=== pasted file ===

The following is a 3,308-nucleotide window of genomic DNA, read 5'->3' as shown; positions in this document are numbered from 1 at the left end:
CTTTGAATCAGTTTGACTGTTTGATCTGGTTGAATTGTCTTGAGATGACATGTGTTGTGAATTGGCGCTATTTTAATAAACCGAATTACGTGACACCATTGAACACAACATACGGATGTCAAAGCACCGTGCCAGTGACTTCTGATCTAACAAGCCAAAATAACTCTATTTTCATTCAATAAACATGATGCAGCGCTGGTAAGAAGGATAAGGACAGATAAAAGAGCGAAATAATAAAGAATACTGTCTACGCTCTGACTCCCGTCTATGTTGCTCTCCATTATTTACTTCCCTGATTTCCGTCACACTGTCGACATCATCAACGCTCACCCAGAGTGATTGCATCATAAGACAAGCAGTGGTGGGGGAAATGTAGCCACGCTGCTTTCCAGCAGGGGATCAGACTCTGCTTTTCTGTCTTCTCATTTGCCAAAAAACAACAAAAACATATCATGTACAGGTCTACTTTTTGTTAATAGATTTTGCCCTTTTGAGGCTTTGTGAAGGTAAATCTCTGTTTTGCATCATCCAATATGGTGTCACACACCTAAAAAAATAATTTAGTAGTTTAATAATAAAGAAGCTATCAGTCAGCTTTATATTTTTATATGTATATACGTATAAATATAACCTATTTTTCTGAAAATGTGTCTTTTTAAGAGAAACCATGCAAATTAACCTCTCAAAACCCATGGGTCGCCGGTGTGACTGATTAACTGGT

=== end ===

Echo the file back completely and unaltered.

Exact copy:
The following is a 3,308-nucleotide window of genomic DNA, read 5'->3' as shown; positions in this document are numbered from 1 at the left end:
CTTTGAATCAGTTTGACTGTTTGATCTGGTTGAATTGTCTTGAGATGACATGTGTTGTGAATTGGCGCTATTTTAATAAACCGAATTACGTGACACCATTGAACACAACATACGGATGTCAAAGCACCGTGCCAGTGACTTCTGATCTAACAAGCCAAAATAACTCTATTTTCATTCAATAAACATGATGCAGCGCTGGTAAGAAGGATAAGGACAGATAAAAGAGCGAAATAATAAAGAATACTGTCTACGCTCTGACTCCCGTCTATGTTGCTCTCCATTATTTACTTCCCTGATTTCCGTCACACTGTCGACATCATCAACGCTCACCCAGAGTGATTGCATCATAAGACAAGCAGTGGTGGGGGAAATGTAGCCACGCTGCTTTCCAGCAGGGGATCAGACTCTGCTTTTCTGTCTTCTCATTTGCCAAAAAACAACAAAAACATATCATGTACAGGTCTACTTTTTGTTAATAGATTTTGCCCTTTTGAGGCTTTGTGAAGGTAAATCTCTGTTTTGCATCATCCAATATGGTGTCACACACCTAAAAAAATAATTTAGTAGTTTAATAATAAAGAAGCTATCAGTCAGCTTTATATTTTTATATGTATATACGTATAAATATAACCTATTTTTCTGAAAATGTGTCTTTTTAAGAGAAACCATGCAAATTAACCTCTCAAAACCCATGGGTCGCCGGTGTGACTGATTAACTGGT